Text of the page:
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The Carletonian

The Carletonian

NSW features revamped alcohol seminar

<ent Week’s (NSW) programming, featuring talks to new students, are key messages to get the new classes acclimated to life at Carleton. “These talks are the way we communicate what we want our campus communities to look like,” said Emily Clark, ’17 and NSW Program Assistant. This year, NSW featured a new presentation around alcohol use, What’s Your BAC? Although seminars comparable to What’s Your BAC? have been around for a while, there were noticeable changes made to the programming this year. The NSW programming is altered each year as more effective ways of communicating the intended messages emerge. This year, this desire transformed The Buzz, the alcohol seminar from 2015,to What’s Your BAC?, where “BAC” stands for “Best Available Choice.”

Along with this new title came a fresh approach to the way alcohol is discussed with first-year students at Carleton. Lucy Friedman-Bell, ’19 and NSW Peer Leader, said that last year’s alcohol talk was presented with a tone that appeared to assume that everyone was going to drink. According to Friedman-Bell, however, this year, theprogram took a stance of “it’s okay if you do drink, it’s okay if you don’t drink.” Although it was made clear that it was okay not to drink last year, Friedman- Bell said that there was more emphasis on it this year.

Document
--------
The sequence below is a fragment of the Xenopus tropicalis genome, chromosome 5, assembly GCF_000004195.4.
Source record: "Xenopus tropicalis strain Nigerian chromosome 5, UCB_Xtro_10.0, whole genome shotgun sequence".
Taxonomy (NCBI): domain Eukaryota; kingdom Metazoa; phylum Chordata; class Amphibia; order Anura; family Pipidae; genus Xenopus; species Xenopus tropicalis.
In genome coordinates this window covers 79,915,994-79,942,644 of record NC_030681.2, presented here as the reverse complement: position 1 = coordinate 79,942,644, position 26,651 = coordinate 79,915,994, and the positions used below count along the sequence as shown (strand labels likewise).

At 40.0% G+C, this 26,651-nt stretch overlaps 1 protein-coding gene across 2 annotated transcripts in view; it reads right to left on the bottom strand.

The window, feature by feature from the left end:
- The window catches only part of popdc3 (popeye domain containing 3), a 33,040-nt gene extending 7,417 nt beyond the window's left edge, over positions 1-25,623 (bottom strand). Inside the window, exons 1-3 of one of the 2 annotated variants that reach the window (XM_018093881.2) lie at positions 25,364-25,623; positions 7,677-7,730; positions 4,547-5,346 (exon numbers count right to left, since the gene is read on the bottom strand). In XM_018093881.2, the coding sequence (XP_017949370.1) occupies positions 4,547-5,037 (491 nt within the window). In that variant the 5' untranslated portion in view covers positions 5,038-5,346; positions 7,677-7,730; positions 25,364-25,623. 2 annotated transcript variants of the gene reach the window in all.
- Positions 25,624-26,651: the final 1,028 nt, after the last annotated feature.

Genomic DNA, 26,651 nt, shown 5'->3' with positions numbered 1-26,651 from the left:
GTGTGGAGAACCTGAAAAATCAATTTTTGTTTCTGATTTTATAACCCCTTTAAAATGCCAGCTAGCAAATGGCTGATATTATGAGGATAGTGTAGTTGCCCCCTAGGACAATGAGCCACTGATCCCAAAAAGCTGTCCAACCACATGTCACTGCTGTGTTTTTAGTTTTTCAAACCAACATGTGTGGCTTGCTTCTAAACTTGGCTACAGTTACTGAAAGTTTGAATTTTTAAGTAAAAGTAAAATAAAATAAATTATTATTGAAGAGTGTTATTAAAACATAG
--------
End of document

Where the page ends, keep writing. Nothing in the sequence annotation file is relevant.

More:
“[The programming] achieved what they were trying to get at which was to not persuade people one way or another,” Friedman-Bell said. Clark, junior, agreed. Clarke said that in previous years, “The Buzz was responding to campus culture.” But this year, the focus was on shifting campus culture altogether. Friedman-Bell said that “in trying to change the alcohol culture [at] Carleton, they took a step in the right direction.”

Clarke also said that What’s Your BAC? “shifted from being mostly about Carleton policy to more experiential” by incorporating “real-life Carleton experiences.” She said that people found that The Buzz wasn’t relatable enough and the incorporation of the stories helped fix that. Despite these efforts, however, Friedman-Bell said that the seminar may not have accurately reflected Carleton’s drinking culture, giving the freshmen a different perception of party culture than actually exists. She said that this problem could be fixed if the presentations gave a more realistic look at drinking culture, as they had done in previous years.

“I do think it is good to be more upfront about the drinking culture,” said Friedman-Bell. More changes were also seen in regards to online courses the freshman class took. Among other things, these courses focused on issues of drug safety and consent. In addition to AlcoholEdu and Haven, this year’s freshman class also took Marijuana-Wise. In previous years, the topics taught in AlcoholEdu, such as recognizing a standard drink, staying safe, and helping others, overlapped with what was taught in The Buzz. Now, with What’s Your BAC?, alcohol talks at NSW have diversified to show that options for both drinking and not drinking are available to Carleton students

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